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PAGE 5

The Story of a Lie
by [?]

here
He mauna think to domineer.

‘Liberalism,’ continued the anonymous journalist, ‘is of too free and sound a growth,’ etc.

Richard Naseby read the whole thing from beginning to end; and a crushing shame fell upon his spirit. His father had played the fool; he had gone out noisily to war, and come back with confusion. The moment that his trumpets sounded, he had been disgracefully unhorsed. There was no question as to the facts; they were one and all against the Squire. Richard would have given his ears to have suppressed the issue; but as that could not be done, he had his horse saddled, and furnishing himself with a convenient staff, rode off at once to Thymebury.

The editor was at breakfast in a large, sad apartment. The absence of furniture, the extreme meanness of the meal, and the haggard, bright-eyed, consumptive look of the culprit, unmanned our hero; but he clung to his stick, and was stout and warlike.

‘You wrote the article in this morning’s paper?’ he demanded.

‘You are young Mr. Naseby? I PUBLISHED it,’ replied the editor, rising.

‘My father is an old man,’ said Richard; and then with an outburst, ‘And a damned sight finer fellow than either you or Dalton!’ He stopped and swallowed; he was determined that all should go with regularity. ‘I have but one question to put to you, sir,’ he resumed. ‘Granted that my father was misinformed, would it not have been more decent to withhold the letter and communicate with him in private?’

‘Believe me,’ returned the editor, ‘that alternative was not open to me. Mr. Naseby told me in a note that he had sent his letter to three other journals, and in fact threatened me with what he called exposure if I kept it back from mine. I am really concerned at what has happened; I sympathise and approve of your emotion, young gentleman; but the attack on Mr. Dalton was gross, very gross, and I had no choice but to offer him my columns to reply. Party has its duties, sir,’ added the scribe, kindling, as one who should propose a sentiment; ‘and the attack was gross.’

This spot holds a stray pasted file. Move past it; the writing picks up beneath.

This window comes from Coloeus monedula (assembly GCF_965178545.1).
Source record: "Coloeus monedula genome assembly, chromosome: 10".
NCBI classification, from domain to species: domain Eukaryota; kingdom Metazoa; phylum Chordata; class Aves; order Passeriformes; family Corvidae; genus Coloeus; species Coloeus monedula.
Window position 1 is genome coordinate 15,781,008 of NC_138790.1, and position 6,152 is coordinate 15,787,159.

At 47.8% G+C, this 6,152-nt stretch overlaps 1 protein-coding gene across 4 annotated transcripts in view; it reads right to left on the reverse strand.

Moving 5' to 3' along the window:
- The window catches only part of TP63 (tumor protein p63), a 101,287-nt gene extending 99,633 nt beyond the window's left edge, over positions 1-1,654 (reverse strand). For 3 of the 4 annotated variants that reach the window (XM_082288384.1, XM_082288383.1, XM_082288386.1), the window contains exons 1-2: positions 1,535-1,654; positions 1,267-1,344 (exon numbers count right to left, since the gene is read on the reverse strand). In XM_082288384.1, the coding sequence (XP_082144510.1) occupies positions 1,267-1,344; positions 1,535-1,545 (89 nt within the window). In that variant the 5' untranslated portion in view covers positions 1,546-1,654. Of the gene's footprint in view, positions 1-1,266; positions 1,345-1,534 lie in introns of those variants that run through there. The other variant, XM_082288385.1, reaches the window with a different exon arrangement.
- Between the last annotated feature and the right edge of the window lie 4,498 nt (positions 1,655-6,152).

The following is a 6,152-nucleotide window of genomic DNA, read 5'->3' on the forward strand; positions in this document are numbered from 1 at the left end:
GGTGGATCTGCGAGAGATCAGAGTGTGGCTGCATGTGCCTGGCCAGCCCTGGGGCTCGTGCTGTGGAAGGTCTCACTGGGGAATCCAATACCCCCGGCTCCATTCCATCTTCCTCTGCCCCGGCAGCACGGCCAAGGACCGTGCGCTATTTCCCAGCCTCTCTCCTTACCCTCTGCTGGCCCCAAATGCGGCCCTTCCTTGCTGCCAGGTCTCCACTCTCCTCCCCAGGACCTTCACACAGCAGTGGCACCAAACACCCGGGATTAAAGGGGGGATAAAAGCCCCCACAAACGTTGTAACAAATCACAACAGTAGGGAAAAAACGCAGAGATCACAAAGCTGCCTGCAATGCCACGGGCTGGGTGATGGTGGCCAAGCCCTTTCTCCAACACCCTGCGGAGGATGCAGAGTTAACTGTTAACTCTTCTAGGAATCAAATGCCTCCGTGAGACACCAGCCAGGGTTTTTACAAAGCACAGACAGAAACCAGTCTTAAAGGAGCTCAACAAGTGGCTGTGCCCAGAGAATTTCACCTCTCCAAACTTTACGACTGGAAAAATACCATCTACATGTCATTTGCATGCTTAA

Richard stood for half a minute digesting the answer; and then the god of fair play came upper-most in his heart, and murmuring ‘Good morning,’ he made his escape into the street.

His horse was not hurried on the way home, and he was late for breakfast. The Squire was standing with his back to the fire in a state bordering on apoplexy, his fingers violently knitted under his coat tails. As Richard came in, he opened and shut his mouth like a cod-fish, and his eyes protruded.

‘Have you seen that, sir?’ he cried, nodding towards the paper.

‘Yes, sir,’ said Richard.

‘Oh, you’ve read it, have you?’

‘Yes, I have read it,’ replied Richard, looking at his foot.

‘Well,’ demanded the old gentleman, ‘and what have you to say to it, sir?’

‘You seem to have been misinformed,’ said Dick.

‘Well? What then? Is your mind so sterile, sir? Have you not a word of comment? no proposal?’

‘I fear, sir, you must apologise to Mr. Dalton. It would be more handsome, indeed it would be only just, and a free acknowledgment would go far – ‘ Richard paused, no language appearing delicate enough to suit the case.

‘That is a suggestion which should have come from me, sir,’ roared the father. ‘It is out of place upon your lips. It is not the thought of a loyal son. Why, sir, if my father had been plunged in such deplorable circumstances, I should have thrashed the editor of that vile sheet within an inch of his life. I should have thrashed the man, sir. It would have been the action of an ass; but it would have shown that I had the blood and the natural affections of a man. Son? You are no son, no son of mine, sir!’